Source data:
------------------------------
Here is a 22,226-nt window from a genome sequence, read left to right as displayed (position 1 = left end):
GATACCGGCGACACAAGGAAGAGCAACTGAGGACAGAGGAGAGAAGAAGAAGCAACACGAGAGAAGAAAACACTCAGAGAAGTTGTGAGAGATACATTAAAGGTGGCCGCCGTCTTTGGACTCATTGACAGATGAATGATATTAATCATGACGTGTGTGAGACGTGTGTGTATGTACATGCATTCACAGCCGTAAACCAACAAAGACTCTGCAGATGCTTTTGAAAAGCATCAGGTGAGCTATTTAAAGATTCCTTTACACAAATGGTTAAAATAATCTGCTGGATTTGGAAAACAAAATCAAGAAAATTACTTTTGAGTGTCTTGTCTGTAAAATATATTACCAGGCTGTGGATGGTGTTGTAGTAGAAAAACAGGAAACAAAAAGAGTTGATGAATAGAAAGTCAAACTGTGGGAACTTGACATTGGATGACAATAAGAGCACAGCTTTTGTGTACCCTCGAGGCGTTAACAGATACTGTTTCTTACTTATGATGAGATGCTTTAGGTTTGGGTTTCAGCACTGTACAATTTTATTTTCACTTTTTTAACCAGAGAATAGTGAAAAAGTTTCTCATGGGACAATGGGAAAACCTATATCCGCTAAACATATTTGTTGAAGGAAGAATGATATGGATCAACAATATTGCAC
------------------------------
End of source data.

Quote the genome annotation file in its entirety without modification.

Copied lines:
Here is a 22,226-nt window from a genome sequence, read left to right as displayed (position 1 = left end):
GATACCGGCGACACAAGGAAGAGCAACTGAGGACAGAGGAGAGAAGAAGAAGCAACACGAGAGAAGAAAACACTCAGAGAAGTTGTGAGAGATACATTAAAGGTGGCCGCCGTCTTTGGACTCATTGACAGATGAATGATATTAATCATGACGTGTGTGAGACGTGTGTGTATGTACATGCATTCACAGCCGTAAACCAACAAAGACTCTGCAGATGCTTTTGAAAAGCATCAGGTGAGCTATTTAAAGATTCCTTTACACAAATGGTTAAAATAATCTGCTGGATTTGGAAAACAAAATCAAGAAAATTACTTTTGAGTGTCTTGTCTGTAAAATATATTACCAGGCTGTGGATGGTGTTGTAGTAGAAAAACAGGAAACAAAAAGAGTTGATGAATAGAAAGTCAAACTGTGGGAACTTGACATTGGATGACAATAAGAGCACAGCTTTTGTGTACCCTCGAGGCGTTAACAGATACTGTTTCTTACTTATGATGAGATGCTTTAGGTTTGGGTTTCAGCACTGTACAATTTTATTTTCACTTTTTTAACCAGAGAATAGTGAAAAAGTTTCTCATGGGACAATGGGAAAACCTATATCCGCTAAACATATTTGTTGAAGGAAGAATGATATGGATCAACAATATTGCAC